The Rat Pack’s Favorite Foods (and Drinks!)
Crank up "New York, New York" and put on your fedora. These recipes, based on what the famous Rat Pack loved to eat and drink, will make you feel like it's 1955 all over again.
When Sammy Davis Jr. first started performing with his dad, they didn’t have much money—and spaghetti was the cheapest, most filling food they could get. Paired with Swedish meatballs, it later became his favorite food.
While his reputation as the group’s heavy drinker has been questioned by many (there are rumors he faked his love of liquor), Dean Martin was rarely seen without a J&B Rare scotch in hand. If you enjoy old-fashioneds, try our Brandy Old-Fashioned.
It’s no surprise that Patsy’s was Frank’s favorite restaurant: They once opened on Thanksgiving just because he requested a reservation! One of his go-to orders was fusilli pasta with garlic and anchovies, similar to this variation that uses linguine and salmon.
Due to their undying support for John F. Kennedy (who was also Peter Lawford’s brother-in-law), the Rat Pack had another name: “The Jack Pack.” Like any good New Englander, President Kennedy couldn’t resist a buttery corn muffin, and we suppose Lawford enjoyed them at Kennedy family gatherings.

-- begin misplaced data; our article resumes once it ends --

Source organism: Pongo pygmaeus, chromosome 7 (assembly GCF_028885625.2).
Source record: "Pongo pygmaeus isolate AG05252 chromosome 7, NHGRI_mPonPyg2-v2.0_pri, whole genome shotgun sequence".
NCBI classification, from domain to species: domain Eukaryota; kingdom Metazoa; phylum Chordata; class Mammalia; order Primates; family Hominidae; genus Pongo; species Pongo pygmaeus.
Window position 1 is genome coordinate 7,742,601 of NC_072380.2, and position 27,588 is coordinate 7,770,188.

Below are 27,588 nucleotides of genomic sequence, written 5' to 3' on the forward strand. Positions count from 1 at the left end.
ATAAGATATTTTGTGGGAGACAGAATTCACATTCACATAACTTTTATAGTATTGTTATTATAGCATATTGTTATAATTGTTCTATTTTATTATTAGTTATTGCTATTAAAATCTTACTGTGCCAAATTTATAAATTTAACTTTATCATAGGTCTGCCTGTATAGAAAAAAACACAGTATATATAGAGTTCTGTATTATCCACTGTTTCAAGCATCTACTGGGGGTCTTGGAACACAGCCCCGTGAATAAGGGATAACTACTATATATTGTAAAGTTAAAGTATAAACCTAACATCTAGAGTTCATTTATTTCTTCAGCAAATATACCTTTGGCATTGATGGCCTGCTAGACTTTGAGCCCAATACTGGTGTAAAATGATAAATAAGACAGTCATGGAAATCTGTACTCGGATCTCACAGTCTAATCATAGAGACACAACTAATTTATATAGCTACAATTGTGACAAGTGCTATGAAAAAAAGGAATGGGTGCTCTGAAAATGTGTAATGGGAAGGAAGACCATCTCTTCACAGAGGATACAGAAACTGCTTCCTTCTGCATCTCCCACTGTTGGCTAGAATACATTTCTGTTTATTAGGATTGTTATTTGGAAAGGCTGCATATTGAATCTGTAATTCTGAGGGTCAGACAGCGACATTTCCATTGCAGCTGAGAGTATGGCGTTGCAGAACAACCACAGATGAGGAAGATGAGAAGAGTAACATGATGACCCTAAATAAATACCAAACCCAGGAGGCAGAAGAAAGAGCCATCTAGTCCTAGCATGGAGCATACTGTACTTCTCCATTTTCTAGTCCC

Less is more when it comes to burgers, according to Mr. Martin. Straight from the pages of The Celebrity Cookbook, his recipe is as basic as it gets (ground beef only). Ours has a bit more to it but it’s just as easy and just as delicious.
Even when in Las Vegas, the Rat Pack couldn’t turn down a taste of the Big Apple! At Golden Steer Steakhouse (where they had their own dedicated booths), the duo would indulge in a juicy New York strip steak.
Imagine loving something so much you sang about it. That’s how Dean Martin felt about this hearty Italian dish that translates to “pasta and beans.” It’s featured in his hit song “That’s Amore.”
Joey Bishop, the “mouse” of the Rat Pack, grew up Jewish in the Bronx. Which likely meant one of his pastimes was snagging a bagel with a thick shmear of cream cheese from the local deli.
We most commonly associate Frank Sinatra with indulgent Italian comfort food… but when he wasn’t dining out, he was a man of pretty simple tastes. For breakfast, for example, he often had a simple scrambled egg sandwich.
Occasionally, Dean would trade his whiskey for a martini. Bartender Pepe Ruiz created a special twist on the traditional for Dean in 1970 with the “Flame of Love” martini, made with orange peel, sherry and vodka.
Recreate Frank’s average night at the Lord Fletcher Inn by cozying up to a crackling fireplace and serving a heaping bowl of this stick-to-your-bones pot roast.